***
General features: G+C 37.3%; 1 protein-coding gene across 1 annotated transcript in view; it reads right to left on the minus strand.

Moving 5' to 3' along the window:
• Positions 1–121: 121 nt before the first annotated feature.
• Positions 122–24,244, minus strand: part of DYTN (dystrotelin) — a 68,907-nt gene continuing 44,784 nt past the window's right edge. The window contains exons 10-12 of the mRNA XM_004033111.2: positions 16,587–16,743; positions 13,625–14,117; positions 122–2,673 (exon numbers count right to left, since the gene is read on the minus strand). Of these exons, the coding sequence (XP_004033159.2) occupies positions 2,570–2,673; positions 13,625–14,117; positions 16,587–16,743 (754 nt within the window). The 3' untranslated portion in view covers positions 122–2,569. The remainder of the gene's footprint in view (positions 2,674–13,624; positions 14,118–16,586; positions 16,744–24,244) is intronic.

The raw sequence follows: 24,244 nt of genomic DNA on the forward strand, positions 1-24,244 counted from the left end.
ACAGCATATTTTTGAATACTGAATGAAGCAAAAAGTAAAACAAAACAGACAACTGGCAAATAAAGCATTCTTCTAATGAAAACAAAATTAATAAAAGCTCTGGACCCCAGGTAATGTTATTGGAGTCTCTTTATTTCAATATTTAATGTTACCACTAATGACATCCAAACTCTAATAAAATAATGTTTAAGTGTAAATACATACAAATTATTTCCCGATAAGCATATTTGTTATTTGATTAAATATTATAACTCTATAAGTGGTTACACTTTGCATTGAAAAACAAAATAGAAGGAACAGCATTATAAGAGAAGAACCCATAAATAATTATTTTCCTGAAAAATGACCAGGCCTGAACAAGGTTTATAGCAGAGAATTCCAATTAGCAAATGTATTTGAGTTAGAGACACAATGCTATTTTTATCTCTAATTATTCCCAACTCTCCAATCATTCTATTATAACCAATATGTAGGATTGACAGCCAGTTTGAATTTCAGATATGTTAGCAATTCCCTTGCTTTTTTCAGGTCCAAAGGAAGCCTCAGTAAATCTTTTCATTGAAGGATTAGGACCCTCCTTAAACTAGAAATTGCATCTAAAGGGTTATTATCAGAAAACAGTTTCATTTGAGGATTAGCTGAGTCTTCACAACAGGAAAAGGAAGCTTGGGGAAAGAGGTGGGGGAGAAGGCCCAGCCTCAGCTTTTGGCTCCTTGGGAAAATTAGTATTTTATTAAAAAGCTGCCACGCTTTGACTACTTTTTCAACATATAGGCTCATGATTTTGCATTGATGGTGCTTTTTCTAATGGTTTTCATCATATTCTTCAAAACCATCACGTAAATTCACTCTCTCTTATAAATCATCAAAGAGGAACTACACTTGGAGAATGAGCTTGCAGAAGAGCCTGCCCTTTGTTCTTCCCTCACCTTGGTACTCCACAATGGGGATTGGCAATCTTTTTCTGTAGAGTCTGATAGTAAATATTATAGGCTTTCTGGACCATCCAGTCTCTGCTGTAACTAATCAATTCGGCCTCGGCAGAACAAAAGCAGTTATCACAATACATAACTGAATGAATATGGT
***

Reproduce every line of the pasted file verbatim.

General features: G+C 37.3%; 1 protein-coding gene across 1 annotated transcript in view; it reads right to left on the minus strand.

Moving 5' to 3' along the window:
• Positions 1–121: 121 nt before the first annotated feature.
• Positions 122–24,244, minus strand: part of DYTN (dystrotelin) — a 68,907-nt gene continuing 44,784 nt past the window's right edge. The window contains exons 10-12 of the mRNA XM_004033111.2: positions 16,587–16,743; positions 13,625–14,117; positions 122–2,673 (exon numbers count right to left, since the gene is read on the minus strand). Of these exons, the coding sequence (XP_004033159.2) occupies positions 2,570–2,673; positions 13,625–14,117; positions 16,587–16,743 (754 nt within the window). The 3' untranslated portion in view covers positions 122–2,569. The remainder of the gene's footprint in view (positions 2,674–13,624; positions 14,118–16,586; positions 16,744–24,244) is intronic.

The raw sequence follows: 24,244 nt of genomic DNA on the forward strand, positions 1-24,244 counted from the left end.
ACAGCATATTTTTGAATACTGAATGAAGCAAAAAGTAAAACAAAACAGACAACTGGCAAATAAAGCATTCTTCTAATGAAAACAAAATTAATAAAAGCTCTGGACCCCAGGTAATGTTATTGGAGTCTCTTTATTTCAATATTTAATGTTACCACTAATGACATCCAAACTCTAATAAAATAATGTTTAAGTGTAAATACATACAAATTATTTCCCGATAAGCATATTTGTTATTTGATTAAATATTATAACTCTATAAGTGGTTACACTTTGCATTGAAAAACAAAATAGAAGGAACAGCATTATAAGAGAAGAACCCATAAATAATTATTTTCCTGAAAAATGACCAGGCCTGAACAAGGTTTATAGCAGAGAATTCCAATTAGCAAATGTATTTGAGTTAGAGACACAATGCTATTTTTATCTCTAATTATTCCCAACTCTCCAATCATTCTATTATAACCAATATGTAGGATTGACAGCCAGTTTGAATTTCAGATATGTTAGCAATTCCCTTGCTTTTTTCAGGTCCAAAGGAAGCCTCAGTAAATCTTTTCATTGAAGGATTAGGACCCTCCTTAAACTAGAAATTGCATCTAAAGGGTTATTATCAGAAAACAGTTTCATTTGAGGATTAGCTGAGTCTTCACAACAGGAAAAGGAAGCTTGGGGAAAGAGGTGGGGGAGAAGGCCCAGCCTCAGCTTTTGGCTCCTTGGGAAAATTAGTATTTTATTAAAAAGCTGCCACGCTTTGACTACTTTTTCAACATATAGGCTCATGATTTTGCATTGATGGTGCTTTTTCTAATGGTTTTCATCATATTCTTCAAAACCATCACGTAAATTCACTCTCTCTTATAAATCATCAAAGAGGAACTACACTTGGAGAATGAGCTTGCAGAAGAGCCTGCCCTTTGTTCTTCCCTCACCTTGGTACTCCACAATGGGGATTGGCAATCTTTTTCTGTAGAGTCTGATAGTAAATATTATAGGCTTTCTGGACCATCCAGTCTCTGCTGTAACTAATCAATTCGGCCTCGGCAGAACAAAAGCAGTTATCACAATACATAACTGAATGAATATGGT